Cookie Monster’s Real Name is Sid

Not that you want to skip any of this, but if you scroll to the 7 minute mark, you’ll see!

A Question

What does anyone ever really get out of denying people the opportunity to read?

Happy 2023 (aka “Reset!”)

6 Jan

Happy New Year, everyone! As we crawl our way into another year, I find myself believing 2023 is going to be a reset year. For one thing, I’m facing a significant birthday. “Get busy living or get busy dying,” as Andy Dufresne said in The Shawshank Redemption. Also, surviving 2020, 2021, and then 2022 kind of feels like Andy, “who crawled through 500 yards of shit and came out clean the other end.” I don’t think I’ll ever be ready for the “post-COVID new normal”, but I’m definitely ready to wash off some of the stink.

So I say hello again to this space. I’ve gotten so far from my regular (usually Friday) writing. I’m out of practice, both in thinking and in writing thoughts about work and life, that I’m going to challenge myself with an easy goal at first: 3 Things and a Question. To give myself some structure, I’m going to share 3 interesting and/or fun things I came across each week, along with one question I’ve been mulling over. Feel free to use the comments section to share your wisdom to the latter.

Here goes for the first week of the year:

Self-Evaluation Tool for Culture of Open Scholarship Service

This is a terrific tool for libraries, scholarly communications departments, data management services, and other working in the open science arena. Developed primarily to address the efforts in Europe towards policies and frameworks in Open Science and Research Coordination, it provides guidance and definitions to help groups and/or institutions measure where they are meeting the goals around open access, open education resources, and data management and sharing. I’ve asked my staff to read it and I plan to lead us through a self-assessment over the coming months. It will be a worthy and worthwhile effort.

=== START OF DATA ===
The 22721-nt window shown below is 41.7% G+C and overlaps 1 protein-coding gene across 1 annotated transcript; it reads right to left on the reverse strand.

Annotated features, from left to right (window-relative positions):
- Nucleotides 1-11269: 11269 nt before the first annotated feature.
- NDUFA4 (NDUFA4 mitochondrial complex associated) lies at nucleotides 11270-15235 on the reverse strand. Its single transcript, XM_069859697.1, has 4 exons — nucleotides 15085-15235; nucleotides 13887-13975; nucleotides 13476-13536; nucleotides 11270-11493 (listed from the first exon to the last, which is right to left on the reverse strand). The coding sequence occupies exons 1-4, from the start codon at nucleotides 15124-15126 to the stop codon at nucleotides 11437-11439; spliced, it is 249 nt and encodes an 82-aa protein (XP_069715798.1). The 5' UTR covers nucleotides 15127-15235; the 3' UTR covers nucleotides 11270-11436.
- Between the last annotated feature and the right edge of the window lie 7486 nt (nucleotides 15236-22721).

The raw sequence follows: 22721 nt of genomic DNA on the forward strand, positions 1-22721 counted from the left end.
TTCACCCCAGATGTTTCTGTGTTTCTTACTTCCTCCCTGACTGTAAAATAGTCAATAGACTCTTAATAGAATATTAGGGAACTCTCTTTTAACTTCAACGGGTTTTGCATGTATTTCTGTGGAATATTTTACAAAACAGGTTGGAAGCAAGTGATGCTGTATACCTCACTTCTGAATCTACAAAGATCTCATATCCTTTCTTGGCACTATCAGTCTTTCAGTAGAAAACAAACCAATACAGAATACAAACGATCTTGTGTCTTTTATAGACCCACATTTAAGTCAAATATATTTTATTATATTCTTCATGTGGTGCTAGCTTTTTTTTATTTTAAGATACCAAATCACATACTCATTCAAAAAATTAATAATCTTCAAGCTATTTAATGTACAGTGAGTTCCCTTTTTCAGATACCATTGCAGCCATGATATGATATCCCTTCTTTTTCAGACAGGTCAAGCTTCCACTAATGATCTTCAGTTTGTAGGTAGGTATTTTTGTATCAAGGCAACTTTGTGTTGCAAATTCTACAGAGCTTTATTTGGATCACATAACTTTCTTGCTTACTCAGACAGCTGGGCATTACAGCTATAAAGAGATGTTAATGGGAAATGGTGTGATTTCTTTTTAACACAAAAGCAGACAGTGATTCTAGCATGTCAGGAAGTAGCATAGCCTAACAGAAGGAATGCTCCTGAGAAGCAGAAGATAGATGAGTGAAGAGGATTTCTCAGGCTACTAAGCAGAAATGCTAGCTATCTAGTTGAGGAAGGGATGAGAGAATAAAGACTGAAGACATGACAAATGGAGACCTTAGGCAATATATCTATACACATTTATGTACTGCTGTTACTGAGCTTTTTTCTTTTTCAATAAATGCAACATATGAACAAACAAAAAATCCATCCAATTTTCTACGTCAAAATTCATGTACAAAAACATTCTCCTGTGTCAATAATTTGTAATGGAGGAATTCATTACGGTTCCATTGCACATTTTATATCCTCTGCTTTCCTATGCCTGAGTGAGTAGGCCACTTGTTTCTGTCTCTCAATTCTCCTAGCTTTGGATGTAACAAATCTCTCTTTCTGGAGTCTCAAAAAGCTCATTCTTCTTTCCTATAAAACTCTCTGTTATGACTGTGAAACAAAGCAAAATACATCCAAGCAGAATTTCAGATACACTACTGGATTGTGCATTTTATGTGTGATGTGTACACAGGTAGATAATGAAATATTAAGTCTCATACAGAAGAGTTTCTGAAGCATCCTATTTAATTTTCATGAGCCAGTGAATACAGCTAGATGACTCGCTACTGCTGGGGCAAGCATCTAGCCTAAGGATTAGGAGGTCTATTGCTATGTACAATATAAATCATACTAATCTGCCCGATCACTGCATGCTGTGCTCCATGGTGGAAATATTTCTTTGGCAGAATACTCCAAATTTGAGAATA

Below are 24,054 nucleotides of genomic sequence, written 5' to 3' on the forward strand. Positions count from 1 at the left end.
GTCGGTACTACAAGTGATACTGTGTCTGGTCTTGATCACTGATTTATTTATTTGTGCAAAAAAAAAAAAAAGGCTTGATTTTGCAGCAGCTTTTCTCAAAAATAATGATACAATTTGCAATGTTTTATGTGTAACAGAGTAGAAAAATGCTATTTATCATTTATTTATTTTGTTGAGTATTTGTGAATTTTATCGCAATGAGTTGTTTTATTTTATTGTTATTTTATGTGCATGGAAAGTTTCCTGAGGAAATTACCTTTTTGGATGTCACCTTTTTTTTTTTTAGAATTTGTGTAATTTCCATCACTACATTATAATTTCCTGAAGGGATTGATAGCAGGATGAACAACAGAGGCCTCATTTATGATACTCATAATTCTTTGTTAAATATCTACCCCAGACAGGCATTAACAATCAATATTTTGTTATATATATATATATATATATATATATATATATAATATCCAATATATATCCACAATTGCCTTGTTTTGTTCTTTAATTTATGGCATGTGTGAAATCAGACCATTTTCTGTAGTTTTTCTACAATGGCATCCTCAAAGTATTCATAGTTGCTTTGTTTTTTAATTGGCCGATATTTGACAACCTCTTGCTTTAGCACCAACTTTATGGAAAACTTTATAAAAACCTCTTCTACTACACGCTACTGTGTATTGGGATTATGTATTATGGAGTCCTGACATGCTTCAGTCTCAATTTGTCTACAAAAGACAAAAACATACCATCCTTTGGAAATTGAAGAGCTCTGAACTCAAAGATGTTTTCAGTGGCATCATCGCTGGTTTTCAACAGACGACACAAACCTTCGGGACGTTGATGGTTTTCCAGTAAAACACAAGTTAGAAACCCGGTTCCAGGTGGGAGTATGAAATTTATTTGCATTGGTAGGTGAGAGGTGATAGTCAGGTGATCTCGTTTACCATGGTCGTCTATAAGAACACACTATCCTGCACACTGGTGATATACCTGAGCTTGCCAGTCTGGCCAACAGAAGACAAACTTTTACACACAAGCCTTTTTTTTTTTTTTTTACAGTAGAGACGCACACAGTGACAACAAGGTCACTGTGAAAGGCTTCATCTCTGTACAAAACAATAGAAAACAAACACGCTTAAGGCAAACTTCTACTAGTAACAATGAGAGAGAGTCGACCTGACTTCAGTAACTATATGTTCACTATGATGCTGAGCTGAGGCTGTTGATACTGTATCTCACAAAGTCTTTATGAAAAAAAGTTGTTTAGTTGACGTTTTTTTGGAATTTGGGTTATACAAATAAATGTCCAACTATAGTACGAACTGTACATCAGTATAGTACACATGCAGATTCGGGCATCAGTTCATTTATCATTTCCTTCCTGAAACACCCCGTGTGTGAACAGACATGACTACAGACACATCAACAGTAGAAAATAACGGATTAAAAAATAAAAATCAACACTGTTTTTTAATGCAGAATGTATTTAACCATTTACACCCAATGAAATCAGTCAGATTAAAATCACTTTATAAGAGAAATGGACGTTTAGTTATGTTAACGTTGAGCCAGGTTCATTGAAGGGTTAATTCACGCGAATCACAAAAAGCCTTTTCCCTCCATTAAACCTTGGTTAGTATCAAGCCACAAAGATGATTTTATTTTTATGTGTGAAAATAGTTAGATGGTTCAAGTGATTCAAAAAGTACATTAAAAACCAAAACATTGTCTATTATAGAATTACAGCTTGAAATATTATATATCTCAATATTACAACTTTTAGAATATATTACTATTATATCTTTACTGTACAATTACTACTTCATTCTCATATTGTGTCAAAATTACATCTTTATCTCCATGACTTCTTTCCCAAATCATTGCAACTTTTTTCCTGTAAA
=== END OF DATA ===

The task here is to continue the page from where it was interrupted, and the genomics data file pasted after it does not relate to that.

Tip of the hat to my friends and colleagues at the University of Maryland Health Sciences and Human Services Library for this one. I was working on a reference question that led me to seeking out how to easily get the XML for a record in PubMed. I googled something like, “how to get XML from PubMed entry” and top o’ the results was a link to the HSHSL’s “Ask Us” page, How do I save a reference from the new PubMed in xml text file format? BINGO! It led me to PubMed2XL, a super easy web application where all you have to do is enter a PMID(s), click “Download XML File”, and VOILA! I’ve bookmarked this site, for sure.

The World’s Largest Beaver Dam

I subscribe to the weekly email from TED-ED and this week I learned all about why beavers build dams. I also learned that the biggest beaver dam in the world is in Alberta, Canada. Road Trip!


How long is something “new”?

P.S. That’s my new pup, Bayer. He came home the week before Christmas – the best present and a great new start!